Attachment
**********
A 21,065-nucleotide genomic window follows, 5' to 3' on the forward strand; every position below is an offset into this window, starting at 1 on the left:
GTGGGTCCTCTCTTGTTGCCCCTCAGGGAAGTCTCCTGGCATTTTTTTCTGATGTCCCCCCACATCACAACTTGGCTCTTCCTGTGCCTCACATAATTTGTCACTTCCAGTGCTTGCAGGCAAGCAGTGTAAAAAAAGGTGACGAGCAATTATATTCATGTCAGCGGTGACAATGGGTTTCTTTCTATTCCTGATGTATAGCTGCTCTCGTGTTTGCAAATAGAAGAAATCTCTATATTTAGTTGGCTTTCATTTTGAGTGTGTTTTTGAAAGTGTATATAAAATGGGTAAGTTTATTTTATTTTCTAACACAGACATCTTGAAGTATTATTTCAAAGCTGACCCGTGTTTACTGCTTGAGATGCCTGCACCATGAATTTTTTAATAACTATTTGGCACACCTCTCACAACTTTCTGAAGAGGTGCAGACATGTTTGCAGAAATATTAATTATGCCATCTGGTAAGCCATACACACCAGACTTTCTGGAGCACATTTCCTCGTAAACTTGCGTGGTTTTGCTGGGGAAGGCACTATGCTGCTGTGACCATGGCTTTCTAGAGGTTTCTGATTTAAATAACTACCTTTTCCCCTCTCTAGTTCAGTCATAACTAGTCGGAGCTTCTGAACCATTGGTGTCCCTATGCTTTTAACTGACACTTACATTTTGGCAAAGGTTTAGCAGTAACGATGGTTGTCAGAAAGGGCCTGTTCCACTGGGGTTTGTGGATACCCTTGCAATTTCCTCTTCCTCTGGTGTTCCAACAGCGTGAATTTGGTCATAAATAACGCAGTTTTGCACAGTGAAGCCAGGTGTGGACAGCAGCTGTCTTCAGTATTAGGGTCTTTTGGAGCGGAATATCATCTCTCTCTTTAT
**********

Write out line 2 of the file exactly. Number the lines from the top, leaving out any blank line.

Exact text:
GTGGGTCCTCTCTTGTTGCCCCTCAGGGAAGTCTCCTGGCATTTTTTTCTGATGTCCCCCCACATCACAACTTGGCTCTTCCTGTGCCTCACATAATTTGTCACTTCCAGTGCTTGCAGGCAAGCAGTGTAAAAAAAGGTGACGAGCAATTATATTCATGTCAGCGGTGACAATGGGTTTCTTTCTATTCCTGATGTATAGCTGCTCTCGTGTTTGCAAATAGAAGAAATCTCTATATTTAGTTGGCTTTCATTTTGAGTGTGTTTTTGAAAGTGTATATAAAATGGGTAAGTTTATTTTATTTTCTAACACAGACATCTTGAAGTATTATTTCAAAGCTGACCCGTGTTTACTGCTTGAGATGCCTGCACCATGAATTTTTTAATAACTATTTGGCACACCTCTCACAACTTTCTGAAGAGGTGCAGACATGTTTGCAGAAATATTAATTATGCCATCTGGTAAGCCATACACACCAGACTTTCTGGAGCACATTTCCTCGTAAACTTGCGTGGTTTTGCTGGGGAAGGCACTATGCTGCTGTGACCATGGCTTTCTAGAGGTTTCTGATTTAAATAACTACCTTTTCCCCTCTCTAGTTCAGTCATAACTAGTCGGAGCTTCTGAACCATTGGTGTCCCTATGCTTTTAACTGACACTTACATTTTGGCAAAGGTTTAGCAGTAACGATGGTTGTCAGAAAGGGCCTGTTCCACTGGGGTTTGTGGATACCCTTGCAATTTCCTCTTCCTCTGGTGTTCCAACAGCGTGAATTTGGTCATAAATAACGCAGTTTTGCACAGTGAAGCCAGGTGTGGACAGCAGCTGTCTTCAGTATTAGGGTCTTTTGGAGCGGAATATCATCTCTCTCTTTAT